Come Kneel Before Him Now

This is a Eucharistic flash mob. I wonder what the response to this would be in one of our malls; or on the Mall in Washington DC, or any number of public places.

Here in Oklahoma, we have so few Catholics, it might just lead to confused stares and dome scratching from all the Southern Baptists. :-)


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  • Marcelle Bartolo-Abela

    Loved it. Absolutely loved it. Thanks, Rebecca, for posting it.

  • Maggie Goff

    This made me cry. Thank you .

  • Dale

    Public displays of the Eucharist, whether as adoration or as a procession, allows for a powerful witness to faith. Bringing Christ out of the churches and into the public square strengthens the belief of those who believe, encourages those who are wavering, and stimulates the curiosity of non-believers.

    Many years ago, I chanced upon a Eucharistic procession on a Chicago street. Having never seen anything like it, I wasn’t sure how to respond and vacillated. I am sorry to say that my wife had to pull me to my knees. It was a deep experience for me, and I want to think that others may have benefited as well.

    A few years ago, a professional video was made titled “God in the Streets of New York City.” If anyone hasn’t seen the video, it is well worth a look.

    • Rebecca Hamilton

      In our family, it would probably been me, gaping in confusion and my husband tugging my arm to get me to kneel. :-)

      “I am sorry to say that my wife had to pull me to my knees. “

  • FW Ken

    It’s not like Pope Francis isn’t talking about taking Christ into the streets. :-)

    I think we are coming into a new and wonderful time in the life of the Church. Bl. John Paul II engaged the world and gave us good examples of joy and death; Papa Benedict gave us intellectual foundations; Pope Francis is pulling us out of our shells.

    Good times indeed.

    • Rebecca Hamilton

      I think so, too, Ken.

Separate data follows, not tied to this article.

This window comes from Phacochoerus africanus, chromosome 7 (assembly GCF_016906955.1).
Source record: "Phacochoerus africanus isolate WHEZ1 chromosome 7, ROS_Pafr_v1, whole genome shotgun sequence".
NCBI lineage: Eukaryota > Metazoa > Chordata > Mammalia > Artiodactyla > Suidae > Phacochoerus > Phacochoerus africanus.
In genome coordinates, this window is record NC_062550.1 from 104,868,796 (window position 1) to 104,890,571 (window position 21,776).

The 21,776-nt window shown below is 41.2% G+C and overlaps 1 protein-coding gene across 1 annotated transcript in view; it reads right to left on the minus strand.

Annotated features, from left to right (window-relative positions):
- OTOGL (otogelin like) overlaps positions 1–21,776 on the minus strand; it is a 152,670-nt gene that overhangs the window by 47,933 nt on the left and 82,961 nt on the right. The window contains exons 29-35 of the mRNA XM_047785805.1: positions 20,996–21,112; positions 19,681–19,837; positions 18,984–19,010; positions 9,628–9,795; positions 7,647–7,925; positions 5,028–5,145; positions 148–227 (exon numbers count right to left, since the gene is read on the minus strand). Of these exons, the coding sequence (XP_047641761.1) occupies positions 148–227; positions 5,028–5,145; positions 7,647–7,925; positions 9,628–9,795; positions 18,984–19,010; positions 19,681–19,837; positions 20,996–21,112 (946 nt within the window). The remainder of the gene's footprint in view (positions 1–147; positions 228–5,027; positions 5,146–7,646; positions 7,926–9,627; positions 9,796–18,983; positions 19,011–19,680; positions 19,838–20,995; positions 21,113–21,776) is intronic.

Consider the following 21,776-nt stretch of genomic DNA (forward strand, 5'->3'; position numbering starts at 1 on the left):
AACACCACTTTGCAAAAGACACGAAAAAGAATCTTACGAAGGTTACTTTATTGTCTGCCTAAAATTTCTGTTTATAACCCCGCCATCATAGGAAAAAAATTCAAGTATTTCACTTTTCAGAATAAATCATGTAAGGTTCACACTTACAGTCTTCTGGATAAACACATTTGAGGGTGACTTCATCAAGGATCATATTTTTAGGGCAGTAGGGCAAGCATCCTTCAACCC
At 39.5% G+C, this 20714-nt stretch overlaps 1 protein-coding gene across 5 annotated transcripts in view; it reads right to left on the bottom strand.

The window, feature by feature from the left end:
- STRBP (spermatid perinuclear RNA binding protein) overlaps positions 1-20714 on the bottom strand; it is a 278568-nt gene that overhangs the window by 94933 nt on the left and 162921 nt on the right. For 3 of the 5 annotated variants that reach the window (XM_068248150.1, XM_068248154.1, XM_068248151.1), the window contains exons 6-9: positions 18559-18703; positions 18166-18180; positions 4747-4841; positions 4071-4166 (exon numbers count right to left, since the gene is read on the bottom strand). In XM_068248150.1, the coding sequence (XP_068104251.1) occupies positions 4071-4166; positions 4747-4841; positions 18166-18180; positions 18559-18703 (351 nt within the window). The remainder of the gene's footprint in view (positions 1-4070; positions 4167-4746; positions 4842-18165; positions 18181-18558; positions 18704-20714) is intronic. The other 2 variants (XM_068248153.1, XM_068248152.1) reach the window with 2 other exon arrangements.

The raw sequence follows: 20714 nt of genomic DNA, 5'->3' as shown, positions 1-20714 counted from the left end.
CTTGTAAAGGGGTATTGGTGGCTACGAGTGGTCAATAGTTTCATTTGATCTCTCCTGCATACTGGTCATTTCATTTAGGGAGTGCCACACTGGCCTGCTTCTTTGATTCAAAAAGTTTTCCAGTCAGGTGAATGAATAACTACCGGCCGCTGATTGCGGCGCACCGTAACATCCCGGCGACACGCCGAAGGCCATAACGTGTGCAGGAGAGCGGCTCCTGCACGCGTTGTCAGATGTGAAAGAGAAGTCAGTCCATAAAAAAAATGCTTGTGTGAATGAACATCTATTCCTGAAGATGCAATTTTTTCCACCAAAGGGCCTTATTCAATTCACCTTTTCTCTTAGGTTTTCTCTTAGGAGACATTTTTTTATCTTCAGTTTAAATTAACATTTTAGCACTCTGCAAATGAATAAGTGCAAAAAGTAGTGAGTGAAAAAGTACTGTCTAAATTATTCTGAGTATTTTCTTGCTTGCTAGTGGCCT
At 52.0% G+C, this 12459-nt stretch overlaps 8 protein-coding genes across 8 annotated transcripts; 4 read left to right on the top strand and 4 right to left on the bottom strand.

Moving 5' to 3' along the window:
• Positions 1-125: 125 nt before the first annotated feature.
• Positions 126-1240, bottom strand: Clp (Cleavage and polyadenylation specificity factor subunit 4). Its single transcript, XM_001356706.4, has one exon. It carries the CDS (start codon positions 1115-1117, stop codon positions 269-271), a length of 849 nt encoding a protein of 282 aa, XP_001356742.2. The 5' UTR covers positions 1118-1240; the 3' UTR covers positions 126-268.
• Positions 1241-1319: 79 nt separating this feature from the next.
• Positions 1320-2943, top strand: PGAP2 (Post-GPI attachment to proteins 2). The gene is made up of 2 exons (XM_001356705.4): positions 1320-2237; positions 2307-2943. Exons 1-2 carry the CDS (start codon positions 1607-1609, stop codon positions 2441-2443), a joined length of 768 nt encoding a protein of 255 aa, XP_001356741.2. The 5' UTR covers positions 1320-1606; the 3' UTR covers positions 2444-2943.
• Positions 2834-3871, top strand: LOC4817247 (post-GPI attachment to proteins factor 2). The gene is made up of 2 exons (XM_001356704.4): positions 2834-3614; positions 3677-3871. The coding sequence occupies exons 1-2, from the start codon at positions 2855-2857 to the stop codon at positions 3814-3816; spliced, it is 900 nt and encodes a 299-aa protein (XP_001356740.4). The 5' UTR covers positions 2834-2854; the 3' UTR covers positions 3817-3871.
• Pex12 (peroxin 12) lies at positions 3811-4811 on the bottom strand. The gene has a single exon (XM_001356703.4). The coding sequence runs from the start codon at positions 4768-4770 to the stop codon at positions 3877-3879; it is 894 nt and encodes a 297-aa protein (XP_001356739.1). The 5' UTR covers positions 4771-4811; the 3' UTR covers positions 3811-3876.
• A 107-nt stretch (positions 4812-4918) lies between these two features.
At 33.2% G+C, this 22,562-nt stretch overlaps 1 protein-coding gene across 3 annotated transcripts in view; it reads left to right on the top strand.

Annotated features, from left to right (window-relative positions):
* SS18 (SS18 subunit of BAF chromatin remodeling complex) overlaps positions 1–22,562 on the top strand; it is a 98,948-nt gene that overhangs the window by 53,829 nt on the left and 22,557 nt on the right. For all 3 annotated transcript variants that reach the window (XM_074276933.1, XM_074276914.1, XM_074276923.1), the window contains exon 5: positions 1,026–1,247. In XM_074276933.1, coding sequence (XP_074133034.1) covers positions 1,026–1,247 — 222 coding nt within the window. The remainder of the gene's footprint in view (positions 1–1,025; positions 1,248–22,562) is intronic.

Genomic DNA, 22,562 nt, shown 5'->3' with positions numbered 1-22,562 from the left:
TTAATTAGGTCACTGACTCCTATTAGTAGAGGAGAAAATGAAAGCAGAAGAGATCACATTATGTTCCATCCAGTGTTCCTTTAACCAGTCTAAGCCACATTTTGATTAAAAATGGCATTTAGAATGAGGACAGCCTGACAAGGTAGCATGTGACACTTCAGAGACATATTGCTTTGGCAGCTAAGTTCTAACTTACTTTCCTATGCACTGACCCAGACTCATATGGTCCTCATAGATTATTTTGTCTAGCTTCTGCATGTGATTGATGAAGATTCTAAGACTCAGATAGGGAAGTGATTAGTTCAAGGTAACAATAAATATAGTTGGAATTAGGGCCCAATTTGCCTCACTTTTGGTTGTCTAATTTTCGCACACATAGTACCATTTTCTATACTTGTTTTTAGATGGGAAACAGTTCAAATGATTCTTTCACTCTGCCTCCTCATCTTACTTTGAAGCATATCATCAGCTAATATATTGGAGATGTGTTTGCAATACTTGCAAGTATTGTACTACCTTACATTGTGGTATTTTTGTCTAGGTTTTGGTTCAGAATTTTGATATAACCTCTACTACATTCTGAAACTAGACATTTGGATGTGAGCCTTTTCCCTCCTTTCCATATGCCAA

• Valentin Boyanov

    I can’t stop my tears of joy !

  • Fabio P.Barbieri

    When you consider what the competition is, it’s a blinking wonder more people aren’t flooding into the Church! But it’s happening. One small fact I was told has lots to tell. Apparently, a generation or so ago, only the largest half-dozen dioceses in Italy had offices dedicated exclusively to the reception of adult converts. Now nearly every one of our more than 200 dioceses do. And so the media speak of empty pews and “crisis of vocations” while the bishops have to create posts for the reception of catechumens. From what I have seen here – and in spite of the awful quality of England’s bench of Bishops – the same is probably true in Britain: every few weeks, the parishes I have seen seemed to be celebrating the baptism of some adult person or couple or family.

  • Peg

    Wow how awesome! I could’n’t tell what city it was???

    What a great video to work on and experience to have. Although I love the Corpus Christi processions this is a very fresh way to bring Our Lord and his word to the streets.

    Many thanks for sharing!

    • Dale

      Peg, it took place in Preston, Lancashire in the UK. It is located about 30 miles NNE of Liverpool.

      One of friars involved has posted about it on his blog. He mentioned that one of the reasons a flash mob was chosen was to minimize the chance of an organized counter protest being formed. :(

      However, another reason for choosing a flash mob, as opposed to a eucharistic procession, is that too few people know how to respond in public to the Eucharist. So the participants in the flash mob were able to model the correct behavior for the onlookers. In addition, “undercover agents” would engage curious onlookers in conversation, and discuss what was happening. These “agents” handed out cards which explained common questions or concerns.

      • Fabio P.Barbieri

        I was about to comment about this, so I will do this as a response to your response. Preston is unusual in that it is the historic heartland of Catholicism in England. Preston and St.Helens, South Lancashire before Liverpool became important, were the part of the kingdom of England where neither Anglicanism nor Protestantism ever triumphed. Long before the Irish waves of the nineteenth century, the Church held out there among the people. Then the Irish came, further strengthening an already popular identity, so that in effect places like Preston can be counted as having a Catholic heritage. Which includes the fact that most passers-by will at least have been to church as children. I was struck by the way the Franciscan preacher just assumed that everyone understood the divine nature of the Sacrament, which would probably have been impossible in London or Edinburgh.